NEW YORK – The United States of America — not just the Catholic Church — has always had a preferential option for the poor according to Cardinal Sean O’Malley of Boston.
“By and large, our immigrants were very poor people and even the words of the Statute of Liberty remember that there was a preferential option for the poor and the unwanted from the beginning of our country,” said O’Malley.
His remarks came in an interview with Crux during last week’s New York Encounter, an annual three-day cultural event organized by the Catholic lay movement Communion and Liberation.
While the broad theme of the Encounter, “An ‘impossible’ unity,” reckoned with the polarization in the country and the Church – it very often took on a specific focus around the issue of immigration which has spurred vigorous debate in light of recent controversy over President Donald Trump’s alleged comments regarding Haiti and African nations.
O’Malley told Crux that Catholics, in particular, offer a critical voice in this national debate that should be used to both reject divisive language, and, given the history of the Church in the United States, should be empathetic to the plight of immigrants.
“We have to recall that we are an immigrant Church. The immigrants who have come to our country have made an incredible contribution to the life of the country, as well as the life of our Church,” said O’Malley.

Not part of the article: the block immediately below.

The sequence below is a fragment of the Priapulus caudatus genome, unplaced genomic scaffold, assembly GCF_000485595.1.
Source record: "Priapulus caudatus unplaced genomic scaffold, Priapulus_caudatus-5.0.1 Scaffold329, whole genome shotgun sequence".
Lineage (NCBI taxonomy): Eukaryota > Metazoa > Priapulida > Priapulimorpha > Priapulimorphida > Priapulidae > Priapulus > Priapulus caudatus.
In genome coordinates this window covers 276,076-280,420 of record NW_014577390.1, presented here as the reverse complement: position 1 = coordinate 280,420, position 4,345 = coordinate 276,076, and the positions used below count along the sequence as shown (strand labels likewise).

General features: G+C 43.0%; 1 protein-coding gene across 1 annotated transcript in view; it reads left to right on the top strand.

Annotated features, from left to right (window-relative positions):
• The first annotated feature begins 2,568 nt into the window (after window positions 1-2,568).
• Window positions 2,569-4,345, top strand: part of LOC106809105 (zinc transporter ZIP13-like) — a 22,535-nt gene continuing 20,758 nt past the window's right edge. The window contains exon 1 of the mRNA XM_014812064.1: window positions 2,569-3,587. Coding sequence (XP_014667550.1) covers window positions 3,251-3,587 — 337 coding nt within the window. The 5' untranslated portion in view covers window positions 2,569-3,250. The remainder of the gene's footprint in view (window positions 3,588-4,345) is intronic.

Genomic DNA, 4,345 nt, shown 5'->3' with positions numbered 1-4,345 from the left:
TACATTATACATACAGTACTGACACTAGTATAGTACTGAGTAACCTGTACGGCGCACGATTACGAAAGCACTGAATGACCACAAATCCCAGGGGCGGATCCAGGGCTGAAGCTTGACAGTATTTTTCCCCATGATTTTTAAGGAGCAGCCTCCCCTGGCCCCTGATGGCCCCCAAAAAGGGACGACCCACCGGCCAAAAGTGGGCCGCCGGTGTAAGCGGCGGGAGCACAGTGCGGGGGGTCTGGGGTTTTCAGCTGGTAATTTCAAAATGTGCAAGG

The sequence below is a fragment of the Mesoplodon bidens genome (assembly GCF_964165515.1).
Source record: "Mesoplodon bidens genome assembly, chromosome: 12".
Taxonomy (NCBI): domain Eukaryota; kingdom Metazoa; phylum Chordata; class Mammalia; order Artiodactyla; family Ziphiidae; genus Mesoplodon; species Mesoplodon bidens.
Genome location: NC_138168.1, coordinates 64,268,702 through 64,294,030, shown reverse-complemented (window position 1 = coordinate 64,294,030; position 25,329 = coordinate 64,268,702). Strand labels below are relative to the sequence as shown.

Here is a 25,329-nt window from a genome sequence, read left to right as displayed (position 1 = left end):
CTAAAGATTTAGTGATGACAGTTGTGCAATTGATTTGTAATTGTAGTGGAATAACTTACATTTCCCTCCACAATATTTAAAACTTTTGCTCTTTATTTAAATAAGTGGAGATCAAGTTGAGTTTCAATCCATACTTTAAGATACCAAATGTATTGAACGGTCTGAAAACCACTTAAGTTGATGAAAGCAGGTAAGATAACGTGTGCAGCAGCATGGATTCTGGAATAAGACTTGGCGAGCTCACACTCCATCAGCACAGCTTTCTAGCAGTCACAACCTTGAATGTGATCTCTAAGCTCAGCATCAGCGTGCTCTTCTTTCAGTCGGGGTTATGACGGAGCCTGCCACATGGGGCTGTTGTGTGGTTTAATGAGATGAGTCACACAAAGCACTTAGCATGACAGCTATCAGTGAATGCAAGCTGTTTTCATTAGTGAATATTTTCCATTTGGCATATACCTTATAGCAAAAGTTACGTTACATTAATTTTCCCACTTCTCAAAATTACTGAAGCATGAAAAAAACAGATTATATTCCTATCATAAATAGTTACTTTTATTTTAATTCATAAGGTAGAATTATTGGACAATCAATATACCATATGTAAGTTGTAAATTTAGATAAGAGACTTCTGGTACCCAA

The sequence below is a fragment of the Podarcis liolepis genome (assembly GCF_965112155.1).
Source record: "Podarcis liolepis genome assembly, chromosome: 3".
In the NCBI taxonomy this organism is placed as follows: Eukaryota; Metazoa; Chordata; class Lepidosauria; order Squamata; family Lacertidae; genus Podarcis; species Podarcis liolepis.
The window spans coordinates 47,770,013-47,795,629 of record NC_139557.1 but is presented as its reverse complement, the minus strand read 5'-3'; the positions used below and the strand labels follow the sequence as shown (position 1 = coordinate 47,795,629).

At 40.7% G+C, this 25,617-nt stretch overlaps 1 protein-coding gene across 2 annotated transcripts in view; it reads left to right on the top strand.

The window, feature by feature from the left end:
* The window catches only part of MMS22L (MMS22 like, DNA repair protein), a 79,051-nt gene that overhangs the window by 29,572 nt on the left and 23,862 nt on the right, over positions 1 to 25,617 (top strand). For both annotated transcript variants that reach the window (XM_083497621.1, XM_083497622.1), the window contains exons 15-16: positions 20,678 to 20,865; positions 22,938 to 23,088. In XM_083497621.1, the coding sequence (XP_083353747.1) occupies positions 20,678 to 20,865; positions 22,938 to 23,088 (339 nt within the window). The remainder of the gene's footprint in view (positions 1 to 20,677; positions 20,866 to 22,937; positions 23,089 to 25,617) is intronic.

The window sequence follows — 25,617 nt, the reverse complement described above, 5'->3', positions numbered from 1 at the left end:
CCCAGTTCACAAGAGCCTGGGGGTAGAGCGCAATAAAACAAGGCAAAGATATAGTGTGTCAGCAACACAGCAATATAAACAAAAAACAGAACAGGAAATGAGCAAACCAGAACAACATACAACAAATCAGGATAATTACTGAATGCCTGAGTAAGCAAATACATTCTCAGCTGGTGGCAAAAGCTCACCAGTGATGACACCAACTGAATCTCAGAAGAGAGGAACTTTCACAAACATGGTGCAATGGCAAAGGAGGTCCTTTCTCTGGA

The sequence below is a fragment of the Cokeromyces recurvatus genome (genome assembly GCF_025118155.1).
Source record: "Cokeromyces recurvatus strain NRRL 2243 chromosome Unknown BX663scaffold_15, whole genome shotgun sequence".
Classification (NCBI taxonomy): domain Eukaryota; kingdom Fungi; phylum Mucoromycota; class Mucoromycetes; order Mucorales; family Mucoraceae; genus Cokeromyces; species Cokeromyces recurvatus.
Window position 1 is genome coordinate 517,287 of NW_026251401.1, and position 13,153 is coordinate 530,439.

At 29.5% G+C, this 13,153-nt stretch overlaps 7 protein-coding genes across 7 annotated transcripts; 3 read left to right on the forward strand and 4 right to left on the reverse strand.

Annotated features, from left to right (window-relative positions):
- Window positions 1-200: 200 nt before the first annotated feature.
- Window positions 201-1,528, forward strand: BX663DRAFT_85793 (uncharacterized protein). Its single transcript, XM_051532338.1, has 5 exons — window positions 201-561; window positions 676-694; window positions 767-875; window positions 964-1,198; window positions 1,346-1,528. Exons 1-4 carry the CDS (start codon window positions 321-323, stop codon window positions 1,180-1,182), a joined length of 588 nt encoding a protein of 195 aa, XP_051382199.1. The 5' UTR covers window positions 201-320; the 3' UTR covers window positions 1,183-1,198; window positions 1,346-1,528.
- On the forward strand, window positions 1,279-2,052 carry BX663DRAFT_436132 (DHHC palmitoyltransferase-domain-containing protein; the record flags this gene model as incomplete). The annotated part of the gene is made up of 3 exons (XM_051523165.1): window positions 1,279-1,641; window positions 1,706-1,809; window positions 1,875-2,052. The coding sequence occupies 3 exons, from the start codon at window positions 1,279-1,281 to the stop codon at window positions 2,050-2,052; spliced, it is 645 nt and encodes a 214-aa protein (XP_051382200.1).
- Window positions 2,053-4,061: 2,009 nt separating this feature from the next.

“I always say Europe would love to have our problems,” he continued. “The children of our immigrants will be Americans. We have a great capacity to assimilate people into our country and it’s been one of our strengths.”
“I see this anti-immigration spirit that flares up occasionally in our history as an aberration. It’s something that’s un-American and it’s certainly not Catholic, and we need to resist it…knowing that they [immigrants] are our brothers and sisters and make wonderful contributions in the long run to our country,” he told Crux.
“Our country has been rewarded for our generosity to immigrants, and I think that if we become an unwelcoming, closed country, we’re going to suffer the consequences of our selfishness.”
During his Sunday homily at the Encounter, O’Malley spoke of when his brother friars launched a new mission in Papua New Guinea to minister to a remote region where some individuals were still practicing cannibalism.
After years of instruction in the faith, his brother friars received the New Guineans into the faith and soon thereafter, the new Catholics encountered other Christians in the country that were non-Catholics.
“These neophytes were shocked and scandalized to realize that Christians were divided,” O’Malley recalled. “They went back to the missionaries and expressed their disappointment and indignation.”
“The friars immediately realized that we take disunity for granted but we should be scandalized by it the way that these very primitive people were,” he said.
Echoing the Pope’s message
The 73-year old Capuchin friar is one of Pope Francis’s closest advisors and used his homily to echo Francis’s call to build a “culture of encounter” and one that is welcoming of all people, especially the marginalized.